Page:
The lockdown during the Covid crisis managed to bring the domestic logistic sector including aviation together like never before for carrying cargo.

From being ready to pick up ventilators that Maruti was producing at its plants and flying them to the needy to making sure that a shipment was picked up from Kentucky in the United States and flown to India to fight the Covid pandemic, the domestic airline industry did this and more.

Addressing a webinar, Vandana Aggarwal, Senior Economic Advisor, Ministry of Civil Aviation said that one day they got a call telling them that there is a very small factory in Kentucky the gates of which open at 8 am from where 5 kg of reagent had to be brought to India to make 100,000 protective kits.

“It was a mind-boggling challenge. I woke up somebody and said take a truck and carry dry ice or whatever is needed to pick it up and send it to India,” Aggarwal said. The reagent was then flown to India.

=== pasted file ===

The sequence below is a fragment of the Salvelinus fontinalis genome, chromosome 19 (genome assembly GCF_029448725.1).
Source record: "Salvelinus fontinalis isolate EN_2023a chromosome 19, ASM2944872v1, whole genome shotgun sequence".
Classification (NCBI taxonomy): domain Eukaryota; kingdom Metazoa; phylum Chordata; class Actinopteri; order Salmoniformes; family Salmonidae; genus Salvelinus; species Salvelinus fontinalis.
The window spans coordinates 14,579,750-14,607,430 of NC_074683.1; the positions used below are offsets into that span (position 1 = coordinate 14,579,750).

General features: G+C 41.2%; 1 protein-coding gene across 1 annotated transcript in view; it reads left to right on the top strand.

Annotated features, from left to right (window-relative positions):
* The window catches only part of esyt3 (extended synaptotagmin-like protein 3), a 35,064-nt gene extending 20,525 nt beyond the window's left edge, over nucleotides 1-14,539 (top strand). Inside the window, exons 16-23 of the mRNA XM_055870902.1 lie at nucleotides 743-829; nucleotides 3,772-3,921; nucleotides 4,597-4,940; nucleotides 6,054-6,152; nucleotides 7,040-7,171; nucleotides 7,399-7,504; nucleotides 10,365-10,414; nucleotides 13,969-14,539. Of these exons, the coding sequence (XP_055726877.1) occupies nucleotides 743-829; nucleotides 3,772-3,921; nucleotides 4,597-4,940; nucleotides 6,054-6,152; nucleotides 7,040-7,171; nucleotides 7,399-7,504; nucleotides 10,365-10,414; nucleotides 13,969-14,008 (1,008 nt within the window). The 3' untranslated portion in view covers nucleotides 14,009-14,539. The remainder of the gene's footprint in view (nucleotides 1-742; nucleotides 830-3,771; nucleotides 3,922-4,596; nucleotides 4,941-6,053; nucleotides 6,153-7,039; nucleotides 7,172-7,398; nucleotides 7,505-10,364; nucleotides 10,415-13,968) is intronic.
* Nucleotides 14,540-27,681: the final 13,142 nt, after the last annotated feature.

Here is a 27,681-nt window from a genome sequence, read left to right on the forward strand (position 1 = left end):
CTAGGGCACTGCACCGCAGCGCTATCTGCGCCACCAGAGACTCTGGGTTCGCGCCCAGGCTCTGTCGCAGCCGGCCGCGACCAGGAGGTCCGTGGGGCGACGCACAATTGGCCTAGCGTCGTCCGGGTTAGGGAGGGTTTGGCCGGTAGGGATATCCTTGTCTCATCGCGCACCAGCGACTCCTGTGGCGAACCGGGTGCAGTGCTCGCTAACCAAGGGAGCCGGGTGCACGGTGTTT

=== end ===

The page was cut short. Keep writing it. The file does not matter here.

Since the lockdown happened during the harvesting season, almost 3,000 Krishi UDAN flights ensured that 40,000 tonnes of produce could be exported while almost 7,000-8,000 tonnes of produce was airlifted to different parts of the country. Earlier in a statement, Delhi airport had said that the first consignment of fresh vegetables from Varanasi was carried by British Airways on April 23 to London while three tonnes of mangoes from Lucknow were sent to Dubai on Air India Express on June 4.

Aggarwal pointed out that during the Covid lockdown Indian airlines converted 136 passenger aircraft into all-cargo carriage aircraft so that they could carry cargo on passenger seats. This was after the Directorate General of Civil Aviation (DGCA) allowed domestic airlines to fly cargo in the passenger section of their aircraft. Aggarwal also pointed out that in November 2018 there were just 11 freighters with India adding three more during Covid.

“Today apart from the 14 freighters we have the maximum air cargo capacity that we have ever seen on our own domestic freighters apart from the international freighters and international fleet which is also carrying cargo,” she added.

There is also good news for the airports. It is estimated that cargo through put at Indian airports is likely to be in the 70 per cent region rather than in the 50 per cent region in July this year thanks to all the initiatives taken by the domestic airline industry.